The Quantum Century
Eintein’s work at the beginning of the twentieth century represents a significant evolution in the field of physics. At the time of the turn of the century, most physicists believed that all aspects of physical reality could be accommodated for as expressions of Newton’s principals of classical mechanics, the Laws of Thermodynamics, and Maxwell’s theory of electromagnetism. The only apparent difficulties that remained to be explained away were the inability of physicists to detect the effects of the ether, and the problem of black body radiation. Einstein addressed both these problems, rather indirectly, in his 1905 publications. As we will see, Einstein’s theory was a major break away from the predicted path of conventional physicists, and at the same time, Einstein’s work was a natural extension of the physics of the late 1800’s.
Firstly, let us consider in what ways Einstein’s special theory of relativity represents a continuity with classical physics. For the most part, the foundation of Einstein’s theory is built upon the basic thematic postulates of Newtonian mechanics. One such basic assumption is that nature is inherently simple; thus, an effective theory should account for a wide range of phenomena by making only a few hypotheses. In this regard, Einstein’s theory is exemplary in that he only assumes two basic postulates; the constancy of the speed of light, and that the laws of physics are the same for two inertial reference frames. The latter of these two assumptions reflects another classic themata, that the laws governing the universe are uniform in all directions. In other words, similar effects must be assigned similar causes. Einstein also prescribed to the thematic hypothesis concerning the conservation of energy. In addition, Einstein’s work was obviously in accord with the atomic theory of matter.
It is interesting to note that, in principal, Einstein’s theory addresses the same problem that Newton was dealing with, namely the structure and properties of space and time. In regard to the development of physics toward the end of the nineteenth century, many aspects of Einstein’s theory were already common or in the process of being developed by other individuals at about the same time as Einstein. Initially, Einstein’s philosophy concerning science and nature was highly correlated with Mach’s view that it only makes sense to talk about things which can be experientially verified. This view is characterized as phenomenalistic positivism. Also, Einstein’s work closely paralleled many predictions that were made by Lorentz and his theory of electrodynamics.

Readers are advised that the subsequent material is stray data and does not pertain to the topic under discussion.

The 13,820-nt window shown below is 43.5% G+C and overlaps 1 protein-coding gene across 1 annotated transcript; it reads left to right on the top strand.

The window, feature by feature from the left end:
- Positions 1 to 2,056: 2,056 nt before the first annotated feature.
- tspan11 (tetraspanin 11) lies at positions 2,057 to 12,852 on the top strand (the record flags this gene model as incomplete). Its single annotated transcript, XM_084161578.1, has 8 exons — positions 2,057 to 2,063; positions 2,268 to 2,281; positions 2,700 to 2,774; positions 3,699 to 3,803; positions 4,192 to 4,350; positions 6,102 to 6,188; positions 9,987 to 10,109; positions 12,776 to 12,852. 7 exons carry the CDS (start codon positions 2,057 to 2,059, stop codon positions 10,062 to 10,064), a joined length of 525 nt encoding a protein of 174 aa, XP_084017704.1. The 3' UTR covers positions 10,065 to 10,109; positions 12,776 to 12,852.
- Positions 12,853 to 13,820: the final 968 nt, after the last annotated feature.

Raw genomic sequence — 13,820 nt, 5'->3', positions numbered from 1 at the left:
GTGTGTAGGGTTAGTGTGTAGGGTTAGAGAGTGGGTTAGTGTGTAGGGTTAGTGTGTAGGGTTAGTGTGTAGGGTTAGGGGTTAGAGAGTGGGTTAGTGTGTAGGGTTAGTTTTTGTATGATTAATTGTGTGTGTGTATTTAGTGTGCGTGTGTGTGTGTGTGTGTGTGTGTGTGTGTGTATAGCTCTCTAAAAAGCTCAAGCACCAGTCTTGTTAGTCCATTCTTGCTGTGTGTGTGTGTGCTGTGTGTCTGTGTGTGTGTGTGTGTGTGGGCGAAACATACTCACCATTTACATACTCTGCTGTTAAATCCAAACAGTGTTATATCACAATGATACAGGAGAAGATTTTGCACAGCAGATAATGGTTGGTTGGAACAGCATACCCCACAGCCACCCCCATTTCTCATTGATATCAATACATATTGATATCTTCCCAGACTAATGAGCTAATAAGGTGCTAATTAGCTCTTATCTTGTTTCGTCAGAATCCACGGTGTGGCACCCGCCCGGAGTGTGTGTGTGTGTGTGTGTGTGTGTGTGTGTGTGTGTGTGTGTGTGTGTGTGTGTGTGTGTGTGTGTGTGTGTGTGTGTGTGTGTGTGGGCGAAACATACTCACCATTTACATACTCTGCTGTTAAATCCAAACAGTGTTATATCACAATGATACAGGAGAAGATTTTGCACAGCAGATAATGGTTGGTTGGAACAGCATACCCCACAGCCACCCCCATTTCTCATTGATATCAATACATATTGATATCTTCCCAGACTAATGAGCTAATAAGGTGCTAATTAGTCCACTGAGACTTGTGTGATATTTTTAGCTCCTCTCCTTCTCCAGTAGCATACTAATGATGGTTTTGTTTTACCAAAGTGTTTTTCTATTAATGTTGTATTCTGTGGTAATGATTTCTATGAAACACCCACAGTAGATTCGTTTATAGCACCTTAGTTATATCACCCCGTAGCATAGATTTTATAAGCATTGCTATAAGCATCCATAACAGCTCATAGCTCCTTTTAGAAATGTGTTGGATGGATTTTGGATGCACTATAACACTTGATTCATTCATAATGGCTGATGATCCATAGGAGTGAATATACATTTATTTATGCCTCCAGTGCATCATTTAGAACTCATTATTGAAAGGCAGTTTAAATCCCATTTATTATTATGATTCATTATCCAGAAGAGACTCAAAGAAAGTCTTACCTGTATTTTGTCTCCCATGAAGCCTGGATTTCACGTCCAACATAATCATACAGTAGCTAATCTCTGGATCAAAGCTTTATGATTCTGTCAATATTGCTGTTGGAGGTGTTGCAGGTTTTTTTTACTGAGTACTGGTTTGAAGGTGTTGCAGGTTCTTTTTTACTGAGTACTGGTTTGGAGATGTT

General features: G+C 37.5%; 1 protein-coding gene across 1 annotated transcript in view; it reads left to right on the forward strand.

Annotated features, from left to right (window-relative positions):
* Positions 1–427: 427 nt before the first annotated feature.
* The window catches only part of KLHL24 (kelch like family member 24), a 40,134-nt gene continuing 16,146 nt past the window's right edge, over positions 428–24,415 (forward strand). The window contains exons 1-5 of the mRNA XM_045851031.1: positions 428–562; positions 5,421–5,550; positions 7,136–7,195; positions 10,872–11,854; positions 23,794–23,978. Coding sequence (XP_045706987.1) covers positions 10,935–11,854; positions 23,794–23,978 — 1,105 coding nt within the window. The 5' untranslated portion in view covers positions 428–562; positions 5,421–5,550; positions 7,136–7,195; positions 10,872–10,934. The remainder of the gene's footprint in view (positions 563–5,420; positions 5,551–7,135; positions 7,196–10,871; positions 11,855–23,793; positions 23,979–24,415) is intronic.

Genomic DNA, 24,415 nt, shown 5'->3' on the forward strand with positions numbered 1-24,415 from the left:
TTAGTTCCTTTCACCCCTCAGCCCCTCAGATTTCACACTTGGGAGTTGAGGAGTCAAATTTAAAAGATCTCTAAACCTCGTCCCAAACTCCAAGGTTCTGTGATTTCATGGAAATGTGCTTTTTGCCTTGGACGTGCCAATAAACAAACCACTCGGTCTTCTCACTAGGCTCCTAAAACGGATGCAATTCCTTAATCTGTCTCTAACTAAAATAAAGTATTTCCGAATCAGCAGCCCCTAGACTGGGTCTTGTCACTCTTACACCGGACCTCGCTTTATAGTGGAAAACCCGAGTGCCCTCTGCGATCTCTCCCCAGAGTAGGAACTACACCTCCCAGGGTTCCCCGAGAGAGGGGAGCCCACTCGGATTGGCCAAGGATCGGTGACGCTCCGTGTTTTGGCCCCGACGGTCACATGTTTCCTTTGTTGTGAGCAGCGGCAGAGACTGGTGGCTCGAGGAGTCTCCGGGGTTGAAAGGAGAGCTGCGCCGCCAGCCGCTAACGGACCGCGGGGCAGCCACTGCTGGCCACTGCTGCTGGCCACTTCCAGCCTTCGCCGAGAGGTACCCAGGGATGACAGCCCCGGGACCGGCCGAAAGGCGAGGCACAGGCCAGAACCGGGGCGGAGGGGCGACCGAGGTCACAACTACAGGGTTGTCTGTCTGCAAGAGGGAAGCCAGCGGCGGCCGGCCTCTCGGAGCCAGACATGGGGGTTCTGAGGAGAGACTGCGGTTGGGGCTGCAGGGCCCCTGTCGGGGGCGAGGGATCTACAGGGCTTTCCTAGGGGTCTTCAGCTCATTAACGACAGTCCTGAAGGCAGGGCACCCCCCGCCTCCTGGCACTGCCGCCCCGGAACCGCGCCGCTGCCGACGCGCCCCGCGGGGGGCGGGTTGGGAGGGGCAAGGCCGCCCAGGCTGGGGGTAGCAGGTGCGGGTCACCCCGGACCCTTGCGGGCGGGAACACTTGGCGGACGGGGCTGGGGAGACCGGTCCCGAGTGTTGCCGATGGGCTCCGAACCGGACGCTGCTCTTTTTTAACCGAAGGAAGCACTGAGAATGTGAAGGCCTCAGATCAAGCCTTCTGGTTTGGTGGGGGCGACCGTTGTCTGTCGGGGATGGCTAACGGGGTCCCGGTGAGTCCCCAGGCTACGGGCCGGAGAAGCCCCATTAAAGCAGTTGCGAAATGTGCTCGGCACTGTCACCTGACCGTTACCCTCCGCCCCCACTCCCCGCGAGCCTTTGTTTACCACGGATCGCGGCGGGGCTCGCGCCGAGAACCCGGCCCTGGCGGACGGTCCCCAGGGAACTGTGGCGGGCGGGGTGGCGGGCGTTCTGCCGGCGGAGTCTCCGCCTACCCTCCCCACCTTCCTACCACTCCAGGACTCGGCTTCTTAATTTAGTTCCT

In addition, the theory of relativity itself was nothing new to physicists. The classical conception of relativity applied to moving bodies and stated that the laws of physical phenomena should be the same whether for an observer fixed or for an observer carried along in a uniform movement or non-accelerating velocity. Poincare’s work incorporated what he called “the principal of relativity,” and simultaneously he raised considerable doubts concerning the legitimacy of such concepts as absolute time and absolute space. Although Einstein’s work appears similar to many contemporary interpretations of electrodynamics and relativity, his special theory of relativity incorporated an entirely novel approach which required a significant transformation in the current methods of scientific thought.
By the end of the nineteenth century many physicists felt that the field of physics had reached its ultimate completion; however, there were still significant inconsistencies between theory and observed facts. Several aspects of Maxwell’s theory lead to wrong predictions concerning the nature of radioactivity and electromagnetism. In general, these problems were concerned with fluctuations in the pressure of radiation. Another problem with Maxwell’s theory, according to Einstein, was that it presented certain asymmetries in the description of currents generated during relative motion between magnets and conductors. Many physicists, such as Lorentz and Poincare, felt that the basic structure of classical physics could be salvaged, despite these inconsistencies. Lorentz, for example, was able to modify the existing theory by adding eleven ad hoc hypothesis designed to make the theory fit the empirical data. These hypotheses included the assumption of a stationary ether as an absolute reference frame as well as the a priori formulation of a group of transformation equations. Also, Lorentz’s theory only applied to relatively small velocities compared to the speed of light.